Fans of African music everywhere know well the astounding prominence of Mande griot music in the continent’s musical pantheon. Even leaving aside all Mali’s desert blues and rich pentatonic music traditions, if we look at just the country’s Mande music stars, the list is formidable: Toumani Diabaté, Bassekou Kouyaté, Djelimady Tounkara and the Super Rail Band, Habib Koite, Ami Koita, Kandia Kouyaté and a host of griot divas; even Salif Keita, though not a griot himself, draws deeply from Mande music traditions. Well, you can add a new name to this list: Trio Da Kali. Produced by the preeminent scholar of Mande music, Lucy Duran, and backed by the Aga Khan Music Initiative, the trio has earned rave reviews for concerts in Europe and recently, San Francisco, where they began an ongoing collaboration with the Kronos Quartet last fall.
Afropop got an introduction to Trio Da Kali last week when the group visited Wesleyan University in Middletown, CT for a three-day residency. “Da kali” means “to swear an oath,” and here, it’s really a pledge to remain loyal to the griot’s art. These days, there are a lot of debates about tradition among musicians in Mali. Is it enough to simply preserve tradition, or should an artist seek to advance it? What should advancement look like? Has there been too much emphasis on the same core repertoire, leaving too many great songs neglected? And has the music become too much about chops and virtuosity—something griot musicians have in boundless supply—and not enough about melody and musicality?
Trio Da Kali addresses all these matters in their own way. The group’s musical director does not play kora (harp), guitar or ngoni (lute). Rather, he is balafon (xylophone) maestro Lassana Diabaté. Lassana was born in Guinea, but made his career in Mali working with the likes of Ami Koita, Toumani Diabaté, Salif Keita, Babani Koné, Tiken Jah Fakoly, and Bassekou Kouyaté; he has collaborated with Taj Mahal and participated in Bela Fleck’s Grammy-wining Throw Down Your Heart project, and was a member of the Grammy-nominated Mali-Cuba collaboration, Afrocubism. Watching Lassana fly through his instrumental composition “Samuel,” or throw down improvisations with Wesleyan professor and jazz vibraphone maestro Jay Hoggard, you can instantly spot him as a master—brilliantly engaged and spontaneous, technically impeccable, simply a thrill to behold.
But Lassana is one of those who feels that riffing and showing off has become overemphasized in griot music. He wants to get back to the instrument’s expressiveness. Lucy Duran says the Kronos collaboration has been helpful here, noting “Kronos have brought out the beauty of the melodies and the subtleties of the interlocking textures of the balafon.” Trio Da Kali also encourages this trend. Instrumentally, Lassana’s balafon is backed only by the bass ngoni of Mamadou Kouyaté, eldest son of Bassekou Kouyaté, and a member of Bassekou’s sensational band Ngoni Ba. Mamadou is essentially taking the roll of the bolon, the Mande bass harp. His lines are strong and clear, providing a backbone that gives Lassana room to create in a variety of ways.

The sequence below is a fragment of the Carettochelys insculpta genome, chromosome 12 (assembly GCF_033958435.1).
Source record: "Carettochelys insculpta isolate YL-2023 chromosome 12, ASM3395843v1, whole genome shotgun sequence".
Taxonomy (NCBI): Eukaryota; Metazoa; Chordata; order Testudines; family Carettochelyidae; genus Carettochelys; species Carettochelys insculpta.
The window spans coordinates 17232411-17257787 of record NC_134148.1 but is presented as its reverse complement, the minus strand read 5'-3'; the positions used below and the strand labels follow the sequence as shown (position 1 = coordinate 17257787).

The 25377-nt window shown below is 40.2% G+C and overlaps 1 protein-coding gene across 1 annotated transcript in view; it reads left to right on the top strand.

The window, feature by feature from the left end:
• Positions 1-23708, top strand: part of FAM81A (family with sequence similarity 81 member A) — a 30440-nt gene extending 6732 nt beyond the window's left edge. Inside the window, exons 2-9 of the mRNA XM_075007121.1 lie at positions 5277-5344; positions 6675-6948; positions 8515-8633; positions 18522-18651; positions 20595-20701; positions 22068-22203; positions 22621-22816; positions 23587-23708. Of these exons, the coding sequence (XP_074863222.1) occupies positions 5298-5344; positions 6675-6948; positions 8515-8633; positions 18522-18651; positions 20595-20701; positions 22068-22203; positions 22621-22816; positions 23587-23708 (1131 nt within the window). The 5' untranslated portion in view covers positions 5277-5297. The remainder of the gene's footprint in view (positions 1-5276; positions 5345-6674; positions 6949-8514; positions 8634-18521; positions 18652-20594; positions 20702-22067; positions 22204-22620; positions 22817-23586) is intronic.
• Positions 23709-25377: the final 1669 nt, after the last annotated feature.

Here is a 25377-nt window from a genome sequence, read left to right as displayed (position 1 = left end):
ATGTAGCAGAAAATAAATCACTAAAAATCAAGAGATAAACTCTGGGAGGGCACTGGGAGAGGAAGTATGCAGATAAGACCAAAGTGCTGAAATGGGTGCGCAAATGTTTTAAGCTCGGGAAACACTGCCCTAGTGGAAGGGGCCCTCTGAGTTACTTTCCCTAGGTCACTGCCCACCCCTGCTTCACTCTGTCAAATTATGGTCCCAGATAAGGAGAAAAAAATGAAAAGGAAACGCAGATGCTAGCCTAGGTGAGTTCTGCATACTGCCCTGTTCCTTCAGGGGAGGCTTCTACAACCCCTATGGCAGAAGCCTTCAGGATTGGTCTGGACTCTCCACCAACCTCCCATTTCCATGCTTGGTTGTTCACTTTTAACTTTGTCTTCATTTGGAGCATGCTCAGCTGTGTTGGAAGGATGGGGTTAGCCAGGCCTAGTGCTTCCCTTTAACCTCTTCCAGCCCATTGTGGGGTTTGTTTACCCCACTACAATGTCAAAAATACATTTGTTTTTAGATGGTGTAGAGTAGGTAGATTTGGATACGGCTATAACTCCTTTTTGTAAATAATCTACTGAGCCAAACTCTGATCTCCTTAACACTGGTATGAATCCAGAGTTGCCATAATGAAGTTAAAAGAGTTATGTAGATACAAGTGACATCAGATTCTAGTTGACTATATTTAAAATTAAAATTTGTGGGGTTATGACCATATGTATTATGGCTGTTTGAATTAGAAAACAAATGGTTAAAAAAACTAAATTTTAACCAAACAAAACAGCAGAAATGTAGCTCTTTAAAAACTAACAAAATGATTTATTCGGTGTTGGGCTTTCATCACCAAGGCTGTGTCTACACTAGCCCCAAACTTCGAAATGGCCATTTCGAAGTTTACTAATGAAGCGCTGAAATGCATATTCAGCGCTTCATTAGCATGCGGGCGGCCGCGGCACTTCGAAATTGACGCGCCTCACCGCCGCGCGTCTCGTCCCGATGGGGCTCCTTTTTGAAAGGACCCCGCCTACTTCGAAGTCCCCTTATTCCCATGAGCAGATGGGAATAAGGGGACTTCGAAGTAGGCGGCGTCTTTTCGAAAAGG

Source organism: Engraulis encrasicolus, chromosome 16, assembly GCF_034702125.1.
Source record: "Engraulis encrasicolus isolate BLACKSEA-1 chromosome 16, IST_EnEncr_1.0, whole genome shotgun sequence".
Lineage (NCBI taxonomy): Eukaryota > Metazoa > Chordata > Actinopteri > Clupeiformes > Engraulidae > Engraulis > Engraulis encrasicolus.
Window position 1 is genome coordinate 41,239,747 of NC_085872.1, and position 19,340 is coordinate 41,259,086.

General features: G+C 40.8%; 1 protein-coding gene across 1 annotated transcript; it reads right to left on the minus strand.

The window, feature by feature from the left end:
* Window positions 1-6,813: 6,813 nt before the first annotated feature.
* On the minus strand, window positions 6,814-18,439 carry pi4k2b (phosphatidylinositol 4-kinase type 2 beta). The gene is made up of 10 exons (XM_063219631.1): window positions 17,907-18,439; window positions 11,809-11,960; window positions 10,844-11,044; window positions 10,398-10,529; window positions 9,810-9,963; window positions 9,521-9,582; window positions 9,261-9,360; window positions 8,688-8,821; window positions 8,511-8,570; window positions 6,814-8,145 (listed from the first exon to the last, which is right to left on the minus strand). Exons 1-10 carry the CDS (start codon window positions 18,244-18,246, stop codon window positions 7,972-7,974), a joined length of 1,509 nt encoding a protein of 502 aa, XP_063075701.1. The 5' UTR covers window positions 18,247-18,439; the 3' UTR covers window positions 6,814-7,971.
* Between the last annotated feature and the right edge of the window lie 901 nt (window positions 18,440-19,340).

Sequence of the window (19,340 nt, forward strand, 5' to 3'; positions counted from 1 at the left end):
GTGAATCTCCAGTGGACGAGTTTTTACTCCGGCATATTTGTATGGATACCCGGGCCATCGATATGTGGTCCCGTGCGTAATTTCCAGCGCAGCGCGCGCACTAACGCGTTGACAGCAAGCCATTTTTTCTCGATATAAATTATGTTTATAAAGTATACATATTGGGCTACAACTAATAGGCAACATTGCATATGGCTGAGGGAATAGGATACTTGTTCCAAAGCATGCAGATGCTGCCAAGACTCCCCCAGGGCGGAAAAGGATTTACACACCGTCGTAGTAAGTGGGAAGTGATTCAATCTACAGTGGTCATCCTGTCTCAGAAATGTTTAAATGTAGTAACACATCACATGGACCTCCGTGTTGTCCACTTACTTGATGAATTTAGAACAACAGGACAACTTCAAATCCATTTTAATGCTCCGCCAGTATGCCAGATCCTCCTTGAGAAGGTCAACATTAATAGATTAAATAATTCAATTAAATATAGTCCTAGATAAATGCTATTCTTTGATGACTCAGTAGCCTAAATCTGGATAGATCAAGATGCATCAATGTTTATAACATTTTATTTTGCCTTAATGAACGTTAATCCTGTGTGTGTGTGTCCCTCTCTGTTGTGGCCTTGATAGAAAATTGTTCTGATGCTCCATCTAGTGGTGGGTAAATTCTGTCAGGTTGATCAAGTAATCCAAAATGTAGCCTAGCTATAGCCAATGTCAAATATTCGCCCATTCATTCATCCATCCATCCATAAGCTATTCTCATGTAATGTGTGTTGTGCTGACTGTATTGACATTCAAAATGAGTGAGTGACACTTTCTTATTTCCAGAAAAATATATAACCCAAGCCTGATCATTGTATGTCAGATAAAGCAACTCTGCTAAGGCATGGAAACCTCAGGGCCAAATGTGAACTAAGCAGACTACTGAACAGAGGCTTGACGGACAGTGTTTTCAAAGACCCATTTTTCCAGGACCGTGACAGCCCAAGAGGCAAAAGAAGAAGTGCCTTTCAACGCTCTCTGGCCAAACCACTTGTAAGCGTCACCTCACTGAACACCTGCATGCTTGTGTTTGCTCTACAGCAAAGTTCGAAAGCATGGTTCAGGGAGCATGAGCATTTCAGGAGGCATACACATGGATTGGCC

Of course, all this is ultimately the setting for Trio Da Kali’s secret weapon, vocalist Hawa Kasse Mady Diabaté—daughter of legendary singer Kasse Mady Diabaté. Duran calls Hawa “undoubtedly Mali’s finest female voice today, revered at home for her knowledge of repertoire and for her powerful, clear and expressive voice.” A strong claim, indeed—though coming from Duran, it carries weight. Hearing Hawa’s warm horn-like vocal tone—so rich and full, powerful without a trace of shrillness or blare—I soon began to understand such high praise.
David Harrington of the Kronos Quartet remarked upon hearing Hawa’s voice that it reminded him of Mahalia Jackson’s. So began a journey of discovery for the Malians, who had never heard the great gospel diva. The result was a new song called “Ladilikan” (“Words of Advice”), based on Jackson’s recording of “I’m Going to Live the Life I Sing About in My Song.” The original lyrics comment on the hypocrisy of those who go to church on Sunday and then get drunk and misbehave on Monday. Hawa has adapted the message to reflect the traumatic events of 2012 in Mali, when Islamists imposed Sharia law in the north. Hawa sings: “You can’t go to the mosque and pray on a Friday, then go and cut off limbs and kill children on a Saturday.” Trio Da Kali performed this number for Wesleyan professor Eric Charry’s History of Rock ‘n’ Roll class, and it brought the house down.
The day of Da Kali’s concert at Wesleyan came with yet another New England snowstorm—an occasion for the Malians to discover the American pastime of snowball fights, which they took to with impressive gusto. Despite another six inches of snow, a big crowd showed up for the concert, and Da Kali was a sensation start to finish. Other than “Sunjata,” the praise song to the first king of the Malian Empire in the 13th century, the repertoire avoided familiar Mande songs, featuring lesser-known and original pieces. The group’s spare, open approach to the music was also a revelation. Wesleyan has a long history with world music, and Mande music in particular. But seasoned listeners familiar with large, string-dominated ensembles were entranced by Da Kali’s unusual soundscape, and especially Hawa’s extraordinarily nuanced vocal performance and charming stage presence. One listener new to Malian music remarked as she left, “I feel like my heart is three times bigger than it was when I walked in.”
Kudos to the Aga Khan Musical Initiative for enabling initiatives in Africa. AKMI’s work with Central Asian music is exemplary, and they’ve shown similar taste and judgment in backing this group. Trio Da Kali left Middletown for residencies at the University of Maryland, where they are continuing their collaboration with the Kronos Quartet, Brandeis University and Carleton College.